Ag Today July 1, 2019

Trump official joins Democrats to hear California farmers’ problems [San Francisco Chronicle]

In a rare show of bipartisanship, Democratic and Republican congressmen lined up Friday with Sonny Perdue, President Trump’s agriculture secretary, to hear the concerns of Central Valley farmers and ranchers….But there are increasing problems, starting with the effect Trump’s immigration crackdown is having on farms that depend on workers from Mexico, including many who are in the U.S. illegally….Joe Del Bosque of Firebaugh (Fresno County) said he had about 100 workers in the fields Friday, picking sweet corn and melons….Perdue said Trump “knows the importance of foreign-born workers to the agriculture industry” and wants to go after criminals, “but leave the workers alone.”


Prospect of ICE raids further chills agriculture labor force in Monterey County [Monterey County Herald]

During the ceremony marking the release of the 2018 Monterey County Crop Report, officials put the spotlight on celebrating women in agriculture. Instead, one of the women being profiled turned the spotlight on the underlying anxiety felt by ag industry workers….Last week President Donald Trump tweeted that “ICE will begin the process of removing the millions of illegal aliens who have illicitly found their way into the United States.”…Monterey County Farm Bureau Executive Director Norm Groot said it is more of the continued mixed messages and rhetoric coming out of Washington….Groot said immigration laws need to be straightened out.


Farmers welcome trade truce, hope for more [Wall Street Journal]

Farmers and agricultural groups welcomed the U.S.-China trade truce but many said they still need a comprehensive agreement to restore large-scale exports of U.S. crops and meat and lift the fragile farm economy. Trade tensions between the world’s two largest economies have weighed heavily on the U.S. agricultural sector, which has been in a multiyear slump, marked by low incomes and rising bankruptcies….President Trump said after meeting with his Chinese counterpart Xi Jinping that China will start buying large amounts of U.S. farm products.


UFW holds demonstration after recent hazmat incidents involving over 130 workers [KFSN-TV Fresno]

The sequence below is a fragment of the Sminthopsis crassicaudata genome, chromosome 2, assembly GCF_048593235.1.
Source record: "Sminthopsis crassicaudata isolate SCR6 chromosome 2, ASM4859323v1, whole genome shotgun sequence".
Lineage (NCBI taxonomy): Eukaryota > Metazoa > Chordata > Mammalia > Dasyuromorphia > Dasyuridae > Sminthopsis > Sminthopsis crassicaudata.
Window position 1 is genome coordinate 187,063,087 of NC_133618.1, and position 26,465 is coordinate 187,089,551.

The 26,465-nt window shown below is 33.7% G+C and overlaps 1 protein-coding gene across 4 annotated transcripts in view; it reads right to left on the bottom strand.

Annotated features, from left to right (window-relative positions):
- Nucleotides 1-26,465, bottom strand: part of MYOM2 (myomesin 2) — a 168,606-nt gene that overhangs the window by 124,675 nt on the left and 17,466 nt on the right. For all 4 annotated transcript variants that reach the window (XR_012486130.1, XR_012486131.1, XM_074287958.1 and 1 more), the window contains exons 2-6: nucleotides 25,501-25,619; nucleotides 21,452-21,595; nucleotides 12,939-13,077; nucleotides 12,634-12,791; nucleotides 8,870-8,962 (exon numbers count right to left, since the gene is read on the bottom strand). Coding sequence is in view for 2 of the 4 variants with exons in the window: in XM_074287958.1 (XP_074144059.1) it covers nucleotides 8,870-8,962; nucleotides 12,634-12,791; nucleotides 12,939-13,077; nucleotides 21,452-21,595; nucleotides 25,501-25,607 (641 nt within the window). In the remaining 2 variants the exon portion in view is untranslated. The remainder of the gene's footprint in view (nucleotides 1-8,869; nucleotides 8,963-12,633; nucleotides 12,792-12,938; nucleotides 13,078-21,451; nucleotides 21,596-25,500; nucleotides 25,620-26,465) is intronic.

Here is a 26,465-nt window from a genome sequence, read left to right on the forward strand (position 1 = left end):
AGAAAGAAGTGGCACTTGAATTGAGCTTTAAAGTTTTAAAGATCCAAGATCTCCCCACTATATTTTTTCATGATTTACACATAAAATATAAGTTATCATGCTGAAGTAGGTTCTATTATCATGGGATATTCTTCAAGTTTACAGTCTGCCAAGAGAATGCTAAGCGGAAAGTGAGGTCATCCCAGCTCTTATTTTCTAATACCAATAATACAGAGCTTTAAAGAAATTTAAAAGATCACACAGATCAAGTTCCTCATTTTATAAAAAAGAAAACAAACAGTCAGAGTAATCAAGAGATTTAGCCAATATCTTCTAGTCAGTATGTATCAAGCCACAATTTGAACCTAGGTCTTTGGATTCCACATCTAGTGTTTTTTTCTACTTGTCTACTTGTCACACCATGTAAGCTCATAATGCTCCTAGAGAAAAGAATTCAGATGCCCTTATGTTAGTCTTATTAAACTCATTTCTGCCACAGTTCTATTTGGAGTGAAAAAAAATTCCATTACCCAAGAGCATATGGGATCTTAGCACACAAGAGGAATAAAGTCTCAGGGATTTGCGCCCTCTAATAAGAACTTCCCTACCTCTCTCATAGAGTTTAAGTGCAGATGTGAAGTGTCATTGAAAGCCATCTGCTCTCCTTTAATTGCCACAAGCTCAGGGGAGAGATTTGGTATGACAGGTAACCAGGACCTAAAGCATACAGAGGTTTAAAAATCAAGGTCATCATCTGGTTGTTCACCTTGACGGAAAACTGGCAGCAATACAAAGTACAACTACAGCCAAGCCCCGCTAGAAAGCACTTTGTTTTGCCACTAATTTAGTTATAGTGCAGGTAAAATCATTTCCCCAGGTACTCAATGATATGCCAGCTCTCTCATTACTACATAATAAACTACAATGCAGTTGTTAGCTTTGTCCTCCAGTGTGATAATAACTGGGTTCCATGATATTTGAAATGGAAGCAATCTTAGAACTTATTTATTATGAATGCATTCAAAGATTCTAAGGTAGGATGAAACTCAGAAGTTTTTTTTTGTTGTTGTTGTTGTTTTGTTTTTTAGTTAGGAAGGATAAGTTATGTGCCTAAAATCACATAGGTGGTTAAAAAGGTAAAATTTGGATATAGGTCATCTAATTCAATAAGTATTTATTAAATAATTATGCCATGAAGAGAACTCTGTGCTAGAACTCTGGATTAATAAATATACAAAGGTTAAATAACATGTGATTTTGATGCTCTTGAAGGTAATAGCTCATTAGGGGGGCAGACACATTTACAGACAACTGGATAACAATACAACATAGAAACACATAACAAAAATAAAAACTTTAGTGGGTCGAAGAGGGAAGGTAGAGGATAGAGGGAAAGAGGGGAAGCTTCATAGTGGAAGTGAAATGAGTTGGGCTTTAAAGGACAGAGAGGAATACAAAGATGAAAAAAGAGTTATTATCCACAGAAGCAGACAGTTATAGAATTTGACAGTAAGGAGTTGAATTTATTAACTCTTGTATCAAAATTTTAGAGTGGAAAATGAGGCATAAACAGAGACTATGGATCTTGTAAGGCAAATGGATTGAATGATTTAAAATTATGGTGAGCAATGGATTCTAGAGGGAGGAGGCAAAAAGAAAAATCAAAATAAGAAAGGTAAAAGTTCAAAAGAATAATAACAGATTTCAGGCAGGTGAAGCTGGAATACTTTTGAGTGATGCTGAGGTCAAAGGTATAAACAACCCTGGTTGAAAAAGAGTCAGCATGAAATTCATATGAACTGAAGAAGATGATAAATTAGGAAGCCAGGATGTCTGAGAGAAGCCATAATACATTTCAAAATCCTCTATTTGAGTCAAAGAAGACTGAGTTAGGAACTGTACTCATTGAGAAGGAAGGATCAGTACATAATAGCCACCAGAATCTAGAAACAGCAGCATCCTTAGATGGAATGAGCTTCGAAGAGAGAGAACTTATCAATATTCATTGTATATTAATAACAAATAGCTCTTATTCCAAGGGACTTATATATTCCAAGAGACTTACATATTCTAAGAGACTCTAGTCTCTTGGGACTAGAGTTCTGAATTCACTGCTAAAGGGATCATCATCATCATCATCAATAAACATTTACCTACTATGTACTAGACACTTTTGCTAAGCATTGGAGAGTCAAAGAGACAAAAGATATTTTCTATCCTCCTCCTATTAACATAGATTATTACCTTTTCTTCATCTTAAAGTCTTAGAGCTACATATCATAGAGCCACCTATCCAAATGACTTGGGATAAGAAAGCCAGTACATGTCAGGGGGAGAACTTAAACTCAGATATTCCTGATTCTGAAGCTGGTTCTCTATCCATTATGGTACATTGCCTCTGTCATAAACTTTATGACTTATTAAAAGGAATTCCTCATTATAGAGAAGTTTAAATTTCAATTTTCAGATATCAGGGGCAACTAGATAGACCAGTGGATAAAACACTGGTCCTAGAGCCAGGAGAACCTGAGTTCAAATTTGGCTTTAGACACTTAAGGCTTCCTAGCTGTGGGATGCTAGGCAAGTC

Two dozen UFW members marched outside of the Fresno County Ag Commissioner’s Office. They claim local ag commissioners aren’t doing enough to investigate two incidents where farm laborers were exposed to pesticides….Fresno County Assistant Ag Commissioner Rusty Lantsberger says worker protection goes hand in hand with enforcing pesticide laws.


Kings County approves hemp production ordinance [Valley Voice]

Concerned residents and county officials filled the room on June 25 as the Kings County Board of Supervisors voted on an interim urgency ordinance regulating the cultivation of hemp in Kings County. Unlike in Tulare County where the supervisors passed a moratorium on the cultivation of hemp, Kings County took a more comprehensive look at the issue and approved an emergency ordinance for limited commercial hemp production….While various community members were eager to see the ordinance put into place so residential areas are better protected, Kings County Farm Bureau executive director Dusty Ference said he felt the ordinance is rushed, and would benefit from more time under review.


Editorial: Is that bacon merely fakin’? [Wall Street Journal]

…These laws are billed as a way to protect consumers. In reality they’re a way for farmers and ranchers to protect their turf….Whether shoppers will take to the idea remains to be seen. But as for the labeling, they’re surely smart enough to discern the difference between meat, “plant-based meat” and some still-theoretical “cell-based meat.” Ditto for milk, which dairies perceive as threatened by sneaky impostors such as almond milk.